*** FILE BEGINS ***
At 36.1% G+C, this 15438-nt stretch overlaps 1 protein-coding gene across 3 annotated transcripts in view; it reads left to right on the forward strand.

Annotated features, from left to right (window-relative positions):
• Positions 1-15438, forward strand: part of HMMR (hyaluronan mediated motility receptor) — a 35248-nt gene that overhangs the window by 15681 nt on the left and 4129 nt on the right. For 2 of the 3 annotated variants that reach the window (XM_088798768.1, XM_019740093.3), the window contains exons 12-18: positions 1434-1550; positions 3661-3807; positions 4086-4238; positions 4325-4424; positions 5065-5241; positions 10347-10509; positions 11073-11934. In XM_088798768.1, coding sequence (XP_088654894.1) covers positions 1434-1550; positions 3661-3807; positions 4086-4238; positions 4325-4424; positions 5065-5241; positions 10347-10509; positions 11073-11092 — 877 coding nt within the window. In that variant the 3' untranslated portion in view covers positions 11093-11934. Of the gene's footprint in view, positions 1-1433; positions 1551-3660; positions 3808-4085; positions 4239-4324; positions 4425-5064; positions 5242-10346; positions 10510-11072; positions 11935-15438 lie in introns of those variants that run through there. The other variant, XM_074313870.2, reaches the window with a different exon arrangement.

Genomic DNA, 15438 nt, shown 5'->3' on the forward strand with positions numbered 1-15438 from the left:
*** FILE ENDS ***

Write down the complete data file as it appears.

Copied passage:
At 36.1% G+C, this 15438-nt stretch overlaps 1 protein-coding gene across 3 annotated transcripts in view; it reads left to right on the forward strand.

Annotated features, from left to right (window-relative positions):
• Positions 1-15438, forward strand: part of HMMR (hyaluronan mediated motility receptor) — a 35248-nt gene that overhangs the window by 15681 nt on the left and 4129 nt on the right. For 2 of the 3 annotated variants that reach the window (XM_088798768.1, XM_019740093.3), the window contains exons 12-18: positions 1434-1550; positions 3661-3807; positions 4086-4238; positions 4325-4424; positions 5065-5241; positions 10347-10509; positions 11073-11934. In XM_088798768.1, coding sequence (XP_088654894.1) covers positions 1434-1550; positions 3661-3807; positions 4086-4238; positions 4325-4424; positions 5065-5241; positions 10347-10509; positions 11073-11092 — 877 coding nt within the window. In that variant the 3' untranslated portion in view covers positions 11093-11934. Of the gene's footprint in view, positions 1-1433; positions 1551-3660; positions 3808-4085; positions 4239-4324; positions 4425-5064; positions 5242-10346; positions 10510-11072; positions 11935-15438 lie in introns of those variants that run through there. The other variant, XM_074313870.2, reaches the window with a different exon arrangement.

Genomic DNA, 15438 nt, shown 5'->3' on the forward strand with positions numbered 1-15438 from the left: